TwoCircles.net presents “Agenda for India”. Series editor is Charu Bahri.
Challenges & Solutions
Dr Khalid Khan, Managing Director, Fermish Clinical Technologies Pvt. Ltd. is also a regulatory consultant to the Indian pharmaceutical industry. He draws on his experience of seventeen years, during which period he has actively championed the cause of drug development in India through his interactions with the office of Drug Controller General (India), to infer the three greatest challenges facing the pharmaceutical industry.
“The lack of research and development (R &D) by Indian pharmaceutical companies poses a huge challenge to the industry,” he says.
“Indian companies spend very little on R & D, in comparison with similar sized companies in other countries and multinational corporations. Most major discoveries in global pharma industry come from developed nations. India’s contribution is barely 4 to 5 percent. Consequently, the Indian pharma sector has no significant breakthrough discoveries under its belt. One possible cause for this lackluster state-of-affairs is the high cost of R & D in the pharma sector vis-à-vis the industrial sector. The government should adopt a realistic approach to solve this pressing issue, by offering the industry financial support to create the infrastructure needed to conduct research.”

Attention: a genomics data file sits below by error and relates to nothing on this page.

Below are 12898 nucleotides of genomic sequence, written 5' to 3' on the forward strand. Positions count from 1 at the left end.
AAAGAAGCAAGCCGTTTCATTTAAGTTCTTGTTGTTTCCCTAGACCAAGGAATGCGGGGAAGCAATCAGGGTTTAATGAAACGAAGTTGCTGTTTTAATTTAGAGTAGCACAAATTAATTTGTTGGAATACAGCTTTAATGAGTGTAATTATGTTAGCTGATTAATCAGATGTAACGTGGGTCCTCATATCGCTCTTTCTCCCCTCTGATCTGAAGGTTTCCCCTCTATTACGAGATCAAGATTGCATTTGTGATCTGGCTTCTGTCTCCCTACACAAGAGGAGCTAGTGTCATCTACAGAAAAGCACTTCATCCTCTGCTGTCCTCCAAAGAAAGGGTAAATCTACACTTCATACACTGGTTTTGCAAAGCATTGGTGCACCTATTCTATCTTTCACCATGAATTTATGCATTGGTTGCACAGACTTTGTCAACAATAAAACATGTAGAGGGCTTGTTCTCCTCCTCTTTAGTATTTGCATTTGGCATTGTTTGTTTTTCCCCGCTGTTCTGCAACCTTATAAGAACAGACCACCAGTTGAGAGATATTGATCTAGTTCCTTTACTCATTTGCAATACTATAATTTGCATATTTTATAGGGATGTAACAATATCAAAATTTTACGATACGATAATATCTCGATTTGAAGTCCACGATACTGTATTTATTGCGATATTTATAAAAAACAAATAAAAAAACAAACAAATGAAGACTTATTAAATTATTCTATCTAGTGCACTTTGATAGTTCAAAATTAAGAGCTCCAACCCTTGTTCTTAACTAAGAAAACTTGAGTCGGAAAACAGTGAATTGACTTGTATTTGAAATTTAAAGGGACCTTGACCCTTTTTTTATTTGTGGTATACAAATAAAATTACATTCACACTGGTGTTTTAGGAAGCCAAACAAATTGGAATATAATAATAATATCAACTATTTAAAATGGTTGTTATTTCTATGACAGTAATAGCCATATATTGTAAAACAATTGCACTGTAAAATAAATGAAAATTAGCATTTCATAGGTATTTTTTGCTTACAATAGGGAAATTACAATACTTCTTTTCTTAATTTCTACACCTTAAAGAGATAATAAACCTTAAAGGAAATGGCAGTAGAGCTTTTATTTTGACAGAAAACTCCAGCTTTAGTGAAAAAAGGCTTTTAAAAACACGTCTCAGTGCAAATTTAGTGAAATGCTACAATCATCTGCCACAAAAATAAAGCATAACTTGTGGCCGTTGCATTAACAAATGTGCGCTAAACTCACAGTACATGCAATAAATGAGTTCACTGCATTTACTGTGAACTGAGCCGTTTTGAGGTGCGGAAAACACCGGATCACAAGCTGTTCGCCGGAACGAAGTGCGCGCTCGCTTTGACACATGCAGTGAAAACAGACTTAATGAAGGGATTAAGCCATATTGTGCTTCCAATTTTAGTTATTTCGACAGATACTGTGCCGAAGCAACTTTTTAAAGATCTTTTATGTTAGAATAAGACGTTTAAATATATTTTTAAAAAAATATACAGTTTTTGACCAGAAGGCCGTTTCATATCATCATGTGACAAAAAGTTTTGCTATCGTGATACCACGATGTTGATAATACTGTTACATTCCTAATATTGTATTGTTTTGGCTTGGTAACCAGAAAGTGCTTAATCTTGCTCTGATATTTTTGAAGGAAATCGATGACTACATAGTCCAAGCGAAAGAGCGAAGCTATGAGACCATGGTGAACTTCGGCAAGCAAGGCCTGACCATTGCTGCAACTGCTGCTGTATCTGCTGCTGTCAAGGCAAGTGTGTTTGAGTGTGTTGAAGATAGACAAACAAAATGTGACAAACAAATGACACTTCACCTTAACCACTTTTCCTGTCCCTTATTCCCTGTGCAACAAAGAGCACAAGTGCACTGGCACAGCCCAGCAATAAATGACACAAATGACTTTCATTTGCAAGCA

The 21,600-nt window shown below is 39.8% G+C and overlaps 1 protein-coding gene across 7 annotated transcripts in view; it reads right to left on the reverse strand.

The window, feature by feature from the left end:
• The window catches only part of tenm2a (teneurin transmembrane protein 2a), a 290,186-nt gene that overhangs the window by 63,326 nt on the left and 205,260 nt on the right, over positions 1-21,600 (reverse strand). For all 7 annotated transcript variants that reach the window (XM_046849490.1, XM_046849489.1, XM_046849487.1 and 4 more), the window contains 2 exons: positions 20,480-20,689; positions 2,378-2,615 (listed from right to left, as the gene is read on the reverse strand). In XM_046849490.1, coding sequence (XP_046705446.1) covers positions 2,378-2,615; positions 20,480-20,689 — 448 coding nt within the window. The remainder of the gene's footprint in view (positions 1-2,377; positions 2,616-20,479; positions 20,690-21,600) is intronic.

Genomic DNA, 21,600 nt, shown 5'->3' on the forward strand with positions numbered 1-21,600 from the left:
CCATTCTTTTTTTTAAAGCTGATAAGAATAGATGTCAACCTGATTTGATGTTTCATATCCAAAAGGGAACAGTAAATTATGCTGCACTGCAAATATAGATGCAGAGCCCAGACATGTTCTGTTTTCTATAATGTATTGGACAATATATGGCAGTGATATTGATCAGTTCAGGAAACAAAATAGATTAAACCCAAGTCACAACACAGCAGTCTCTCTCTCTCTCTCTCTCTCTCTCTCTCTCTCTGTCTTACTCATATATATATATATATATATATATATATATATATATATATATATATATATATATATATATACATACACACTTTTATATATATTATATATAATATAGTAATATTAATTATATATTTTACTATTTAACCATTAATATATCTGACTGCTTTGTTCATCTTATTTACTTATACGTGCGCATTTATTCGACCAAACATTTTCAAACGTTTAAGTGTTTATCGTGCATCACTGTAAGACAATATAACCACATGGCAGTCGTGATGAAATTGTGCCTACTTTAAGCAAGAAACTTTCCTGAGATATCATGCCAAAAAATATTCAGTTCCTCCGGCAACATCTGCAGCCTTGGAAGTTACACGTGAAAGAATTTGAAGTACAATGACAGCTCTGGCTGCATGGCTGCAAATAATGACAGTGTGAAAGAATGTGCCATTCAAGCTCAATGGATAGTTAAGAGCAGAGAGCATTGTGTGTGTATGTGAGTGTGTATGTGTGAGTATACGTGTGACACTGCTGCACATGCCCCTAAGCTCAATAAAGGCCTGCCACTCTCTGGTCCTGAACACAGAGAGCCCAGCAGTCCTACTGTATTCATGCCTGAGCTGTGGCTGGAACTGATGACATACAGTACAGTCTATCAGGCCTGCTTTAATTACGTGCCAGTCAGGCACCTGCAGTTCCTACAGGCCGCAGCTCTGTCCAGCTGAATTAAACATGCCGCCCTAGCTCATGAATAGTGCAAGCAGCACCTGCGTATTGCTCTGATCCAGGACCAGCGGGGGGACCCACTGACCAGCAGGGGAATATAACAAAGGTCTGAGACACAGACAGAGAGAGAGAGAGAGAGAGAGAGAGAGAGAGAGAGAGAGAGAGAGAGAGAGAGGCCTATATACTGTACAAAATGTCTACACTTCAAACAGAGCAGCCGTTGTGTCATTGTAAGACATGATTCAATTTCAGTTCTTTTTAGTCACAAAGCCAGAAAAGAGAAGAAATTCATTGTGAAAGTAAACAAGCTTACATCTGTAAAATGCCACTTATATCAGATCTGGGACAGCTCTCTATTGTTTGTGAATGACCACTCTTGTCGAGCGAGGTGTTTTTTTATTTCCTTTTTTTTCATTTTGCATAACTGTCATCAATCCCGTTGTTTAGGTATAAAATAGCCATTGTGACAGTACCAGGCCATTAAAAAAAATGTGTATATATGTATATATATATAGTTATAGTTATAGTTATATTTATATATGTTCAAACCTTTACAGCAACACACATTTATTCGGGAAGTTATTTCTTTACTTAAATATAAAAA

“The Indian Drug Regulatory Authority faces challenges on three fronts – manpower, infrastructure and finance. The Indian pharmaceutical industry is comprised of around 10,000 manufacturing units producing inexpensive quality drugs not only for India but for the entire world. In the terms of value, the annual output of the Indian pharma sector is worth around 40,000 to 45,000 crore. Hence, the industry mandates a large, robust, well-equipped regulatory authority to deal with a plethora of regulatory aspects. Fortunately, the Government of India’s Ministry of Health has taken a realistic view of this problem and the situation is improving on all fronts. We look forward to a world class, information technology-enabled regulatory authority.”
“Prices of pharmaceutical products in India are controlled by the Drug Price Control Order, which is regulated by the National Pharmaceutical Pricing Authority, under the Ministry of Chemicals & Fertilizers. It had been observed that sometimes, the pricing mechanism is not justified. Most products are under-priced, thus hampering the growth of the industry, while a few products are over-priced. In my opinion, the National Pharmaceutical Pricing Authority should work in close coordination with industry representatives and associations so that on the one hand, the growth of the industry does not suffer, and on the other hand, Indian patients can avail of reasonably priced quality pharmaceuticals.”
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